Dr. Walter Johnson House and Tennis Court, located in the Pierce Street Historic District, was a center for the training, mentoring, and financial support for young African American tennis players. Johnson, a surgeon, served on the city’s Interracial Commission and broke the racial barrier at Lynchburg General Hospital as the first African American to earn staff privileges. Recognizing that young African Americans were not exposed to tennis at an early age, he recruited players throughout the country to his summer tennis camps held at his home and tennis court. As founder of the Junior Development Program of the American Tennis Association, Johnson sponsored young players in tournaments along the east coast. Among his proteges were Althea Gibson and Arthur Ashe, the first black female and male to win Wimbledon championships.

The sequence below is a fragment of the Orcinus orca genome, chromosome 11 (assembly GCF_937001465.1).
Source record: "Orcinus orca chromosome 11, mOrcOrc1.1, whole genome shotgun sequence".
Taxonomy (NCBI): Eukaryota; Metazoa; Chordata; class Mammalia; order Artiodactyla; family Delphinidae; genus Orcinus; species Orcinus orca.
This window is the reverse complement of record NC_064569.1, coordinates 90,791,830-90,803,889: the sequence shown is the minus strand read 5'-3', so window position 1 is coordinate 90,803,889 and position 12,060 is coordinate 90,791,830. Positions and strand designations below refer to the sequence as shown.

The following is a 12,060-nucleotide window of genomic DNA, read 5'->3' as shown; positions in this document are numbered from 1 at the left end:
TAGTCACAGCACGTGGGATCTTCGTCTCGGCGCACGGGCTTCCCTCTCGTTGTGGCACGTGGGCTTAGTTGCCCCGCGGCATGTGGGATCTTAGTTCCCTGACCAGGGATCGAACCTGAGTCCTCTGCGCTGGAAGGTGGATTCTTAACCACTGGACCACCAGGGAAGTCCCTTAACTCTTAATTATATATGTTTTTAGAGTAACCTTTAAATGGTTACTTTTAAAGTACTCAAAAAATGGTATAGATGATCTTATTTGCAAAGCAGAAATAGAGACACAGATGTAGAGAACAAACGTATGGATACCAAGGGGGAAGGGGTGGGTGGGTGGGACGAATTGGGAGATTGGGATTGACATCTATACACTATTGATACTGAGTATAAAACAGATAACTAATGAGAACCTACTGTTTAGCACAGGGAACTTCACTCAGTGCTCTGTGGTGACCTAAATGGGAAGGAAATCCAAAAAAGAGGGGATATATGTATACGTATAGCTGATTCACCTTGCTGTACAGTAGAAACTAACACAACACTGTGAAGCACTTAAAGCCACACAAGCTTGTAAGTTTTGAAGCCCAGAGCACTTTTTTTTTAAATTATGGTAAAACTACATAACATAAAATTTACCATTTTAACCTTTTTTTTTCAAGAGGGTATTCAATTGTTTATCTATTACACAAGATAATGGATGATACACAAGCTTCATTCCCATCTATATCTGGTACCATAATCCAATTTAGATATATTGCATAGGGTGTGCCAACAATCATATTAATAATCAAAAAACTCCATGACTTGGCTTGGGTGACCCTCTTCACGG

Many properties listed in the registers are private dwellings and are not open to the public, however many are visible from the public right-of-way. Please be respectful of owner privacy.
VLR: Virginia Landmarks Register
NPS: National Park Service
NRHP: National Register of Historic Places
NHL: National Historic Landmark